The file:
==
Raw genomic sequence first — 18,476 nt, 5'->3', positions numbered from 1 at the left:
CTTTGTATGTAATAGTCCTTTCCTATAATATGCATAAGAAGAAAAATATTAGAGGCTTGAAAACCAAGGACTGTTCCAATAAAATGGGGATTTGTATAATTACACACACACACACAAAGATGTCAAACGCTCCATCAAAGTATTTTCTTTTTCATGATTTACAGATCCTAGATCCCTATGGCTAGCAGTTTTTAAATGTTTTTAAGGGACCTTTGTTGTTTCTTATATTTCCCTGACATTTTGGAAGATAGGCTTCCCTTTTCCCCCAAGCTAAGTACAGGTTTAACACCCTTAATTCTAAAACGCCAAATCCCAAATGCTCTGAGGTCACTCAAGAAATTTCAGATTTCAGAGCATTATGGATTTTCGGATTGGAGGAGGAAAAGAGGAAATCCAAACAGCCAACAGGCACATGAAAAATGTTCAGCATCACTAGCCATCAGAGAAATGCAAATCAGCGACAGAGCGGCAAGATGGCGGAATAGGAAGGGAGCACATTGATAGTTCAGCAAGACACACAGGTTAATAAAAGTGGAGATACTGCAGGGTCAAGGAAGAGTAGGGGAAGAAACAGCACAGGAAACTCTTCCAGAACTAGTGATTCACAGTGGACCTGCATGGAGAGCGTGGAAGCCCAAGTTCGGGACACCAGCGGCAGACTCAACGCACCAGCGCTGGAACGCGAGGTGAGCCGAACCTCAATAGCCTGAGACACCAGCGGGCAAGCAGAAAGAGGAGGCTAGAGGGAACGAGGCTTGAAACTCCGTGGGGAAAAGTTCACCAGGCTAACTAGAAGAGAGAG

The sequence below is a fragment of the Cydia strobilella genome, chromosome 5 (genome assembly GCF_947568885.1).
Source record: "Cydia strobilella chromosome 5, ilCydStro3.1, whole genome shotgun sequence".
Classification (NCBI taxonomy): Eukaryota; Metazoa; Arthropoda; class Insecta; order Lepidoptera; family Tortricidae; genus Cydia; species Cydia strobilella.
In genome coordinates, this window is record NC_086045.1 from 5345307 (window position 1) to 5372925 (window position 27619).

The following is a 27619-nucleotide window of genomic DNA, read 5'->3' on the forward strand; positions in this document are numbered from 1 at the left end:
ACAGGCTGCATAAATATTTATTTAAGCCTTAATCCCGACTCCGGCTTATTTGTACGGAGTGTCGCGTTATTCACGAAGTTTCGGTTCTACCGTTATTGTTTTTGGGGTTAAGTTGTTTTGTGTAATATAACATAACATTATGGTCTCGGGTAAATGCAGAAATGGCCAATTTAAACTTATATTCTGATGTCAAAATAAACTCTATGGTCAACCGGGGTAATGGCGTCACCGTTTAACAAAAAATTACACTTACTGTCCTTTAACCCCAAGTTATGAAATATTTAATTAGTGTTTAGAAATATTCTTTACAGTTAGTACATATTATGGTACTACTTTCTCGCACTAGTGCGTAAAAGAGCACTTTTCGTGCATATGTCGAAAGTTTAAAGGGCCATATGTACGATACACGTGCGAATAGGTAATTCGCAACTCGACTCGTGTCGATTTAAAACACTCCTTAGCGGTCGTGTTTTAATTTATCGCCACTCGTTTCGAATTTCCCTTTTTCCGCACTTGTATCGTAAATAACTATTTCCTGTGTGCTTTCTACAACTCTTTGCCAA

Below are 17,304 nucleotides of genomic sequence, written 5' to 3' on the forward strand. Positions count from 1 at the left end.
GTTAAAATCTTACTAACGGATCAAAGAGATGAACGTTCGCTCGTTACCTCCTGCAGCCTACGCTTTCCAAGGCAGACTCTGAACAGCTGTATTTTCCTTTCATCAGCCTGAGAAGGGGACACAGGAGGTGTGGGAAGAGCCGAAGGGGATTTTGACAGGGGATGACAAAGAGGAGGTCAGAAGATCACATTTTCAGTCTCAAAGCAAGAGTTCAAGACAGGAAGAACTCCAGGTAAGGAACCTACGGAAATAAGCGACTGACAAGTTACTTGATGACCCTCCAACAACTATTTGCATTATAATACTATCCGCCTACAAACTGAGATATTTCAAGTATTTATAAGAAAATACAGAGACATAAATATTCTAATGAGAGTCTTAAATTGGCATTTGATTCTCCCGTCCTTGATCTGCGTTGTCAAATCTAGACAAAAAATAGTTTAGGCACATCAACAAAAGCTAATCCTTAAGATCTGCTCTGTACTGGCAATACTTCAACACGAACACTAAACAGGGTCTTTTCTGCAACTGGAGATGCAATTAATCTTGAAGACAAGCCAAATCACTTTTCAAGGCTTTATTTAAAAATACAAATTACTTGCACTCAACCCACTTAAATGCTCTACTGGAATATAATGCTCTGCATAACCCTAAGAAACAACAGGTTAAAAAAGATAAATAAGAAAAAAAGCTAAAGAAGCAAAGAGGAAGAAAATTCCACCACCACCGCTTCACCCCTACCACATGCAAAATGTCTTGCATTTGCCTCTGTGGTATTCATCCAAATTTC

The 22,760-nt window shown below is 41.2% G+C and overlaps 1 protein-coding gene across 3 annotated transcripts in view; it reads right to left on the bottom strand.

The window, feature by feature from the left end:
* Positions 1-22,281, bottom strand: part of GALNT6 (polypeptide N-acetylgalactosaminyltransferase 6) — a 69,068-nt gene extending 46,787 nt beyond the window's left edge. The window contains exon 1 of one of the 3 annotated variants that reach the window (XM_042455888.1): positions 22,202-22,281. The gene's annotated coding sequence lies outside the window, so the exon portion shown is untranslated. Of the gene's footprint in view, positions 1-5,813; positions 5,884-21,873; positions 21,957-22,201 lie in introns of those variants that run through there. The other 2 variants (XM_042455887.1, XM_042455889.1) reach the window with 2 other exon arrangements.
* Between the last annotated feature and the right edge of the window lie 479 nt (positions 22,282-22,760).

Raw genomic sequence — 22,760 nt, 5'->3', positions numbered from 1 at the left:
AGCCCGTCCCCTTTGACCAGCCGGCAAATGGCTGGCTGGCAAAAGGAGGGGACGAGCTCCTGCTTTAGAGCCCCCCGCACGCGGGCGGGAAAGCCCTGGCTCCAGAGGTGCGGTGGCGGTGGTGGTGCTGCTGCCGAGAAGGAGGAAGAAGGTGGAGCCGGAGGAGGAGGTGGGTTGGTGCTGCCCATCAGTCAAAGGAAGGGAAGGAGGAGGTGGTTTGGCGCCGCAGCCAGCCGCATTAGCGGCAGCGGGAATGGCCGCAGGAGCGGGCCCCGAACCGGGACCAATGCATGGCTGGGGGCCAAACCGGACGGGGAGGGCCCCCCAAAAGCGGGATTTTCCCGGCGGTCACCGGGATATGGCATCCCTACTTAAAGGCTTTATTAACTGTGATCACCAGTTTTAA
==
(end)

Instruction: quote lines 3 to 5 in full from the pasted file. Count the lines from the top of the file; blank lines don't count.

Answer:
The sequence below is a fragment of the Cydia strobilella genome, chromosome 5 (genome assembly GCF_947568885.1).
Source record: "Cydia strobilella chromosome 5, ilCydStro3.1, whole genome shotgun sequence".
Classification (NCBI taxonomy): Eukaryota; Metazoa; Arthropoda; class Insecta; order Lepidoptera; family Tortricidae; genus Cydia; species Cydia strobilella.